Table of Contents

How to get Published in the Best Management Journals

How to get Published in the Best Management Journals

Edited by Timothy Clark, Mike Wright and David J. Ketchen Jr.

This much-anticipated book is a comprehensive guide to a successful publishing strategy. Written by top journal editors, it introduces the publishing process, resolves practical issues, encourages the right methods and offers tips for navigating the review process, understanding journals and publishing across disciplinary boundaries. As if that weren’t enough it includes key contributions on open access, publishing ethics, making use of peer review, special issues, sustaining a publications career, journal rankings and increasing your odds of publishing success. This will be a must read for anyone seeking to publish in top journals.

Chapter 18: Challenging the gods: circumstances justifying the protest of a journal rejection decision

Gerald R. Ferris

Subjects: business and management, corporate governance, entrepreneurship, international business, marketing, organisational behaviour, research methods in business and management, strategic management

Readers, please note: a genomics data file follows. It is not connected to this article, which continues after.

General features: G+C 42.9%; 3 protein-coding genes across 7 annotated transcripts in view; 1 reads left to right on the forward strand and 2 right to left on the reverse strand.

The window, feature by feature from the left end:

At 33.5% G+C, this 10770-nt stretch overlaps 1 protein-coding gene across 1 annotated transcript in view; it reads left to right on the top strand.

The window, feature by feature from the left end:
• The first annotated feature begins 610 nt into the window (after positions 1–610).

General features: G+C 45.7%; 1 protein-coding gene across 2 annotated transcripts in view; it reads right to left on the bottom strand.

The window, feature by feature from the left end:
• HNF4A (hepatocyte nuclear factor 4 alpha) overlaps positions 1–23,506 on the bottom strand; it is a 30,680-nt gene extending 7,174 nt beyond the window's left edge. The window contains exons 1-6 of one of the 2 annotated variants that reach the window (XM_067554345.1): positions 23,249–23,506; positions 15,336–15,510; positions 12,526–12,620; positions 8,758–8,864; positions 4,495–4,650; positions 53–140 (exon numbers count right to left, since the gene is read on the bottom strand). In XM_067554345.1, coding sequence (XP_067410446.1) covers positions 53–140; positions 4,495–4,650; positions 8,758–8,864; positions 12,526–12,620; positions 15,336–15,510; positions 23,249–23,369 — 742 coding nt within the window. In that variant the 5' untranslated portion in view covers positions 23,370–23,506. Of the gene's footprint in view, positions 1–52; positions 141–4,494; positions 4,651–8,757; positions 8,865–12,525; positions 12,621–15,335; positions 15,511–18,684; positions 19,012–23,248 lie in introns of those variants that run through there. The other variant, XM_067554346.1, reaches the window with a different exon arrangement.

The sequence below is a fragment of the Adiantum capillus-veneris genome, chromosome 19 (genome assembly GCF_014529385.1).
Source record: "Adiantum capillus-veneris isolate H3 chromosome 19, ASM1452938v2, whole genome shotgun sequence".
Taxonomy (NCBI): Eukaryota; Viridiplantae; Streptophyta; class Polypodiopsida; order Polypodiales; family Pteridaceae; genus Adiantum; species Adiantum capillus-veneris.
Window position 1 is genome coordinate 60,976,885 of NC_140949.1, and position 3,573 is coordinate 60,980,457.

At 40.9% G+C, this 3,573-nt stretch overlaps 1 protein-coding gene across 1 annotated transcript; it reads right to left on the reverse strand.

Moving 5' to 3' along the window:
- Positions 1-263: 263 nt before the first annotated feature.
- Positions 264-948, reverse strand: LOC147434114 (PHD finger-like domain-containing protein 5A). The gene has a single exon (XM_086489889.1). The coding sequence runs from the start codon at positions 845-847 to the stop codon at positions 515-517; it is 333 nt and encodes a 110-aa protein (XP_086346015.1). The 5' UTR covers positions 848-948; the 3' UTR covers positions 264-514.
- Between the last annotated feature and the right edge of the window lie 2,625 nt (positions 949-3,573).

Young scholars, new to the organizational sciences field, learn early on about the process through which their research gets published in scientific journals. It is called the “peer review process,” it has been in operation for decades, and it is used in virtually all academic disciplines. Essentially, the publication fate of scholars’ work typically rests at the hands of an associate editor and several anonymous reviewers, who presumably are knowledgeable about the subject matter of the scholars’ work. It is their collective judgments about the quality of the work being reviewed, and perhaps its subsequent revisions, that determine whether the research is published in the journal or rejected. Therefore, it is fair to state that the field grants great deference to the evaluations of research by these “gatekeepers” in the peer review process. So, given this process, and the esteem it is granted by the field, it might seem quite inappropriate to question or challenge/protest a decision to reject your paper. Indeed, I would agree that, in most cases, scholars need to accept the outcome of the peer review process concerning their research paper they submitted for review – whatever that decision might be. However, I am arguing in this article that there are situations or circumstances that arise where it is legitimate to challenge or protest a rejection decision by a journal editor or associate editor.

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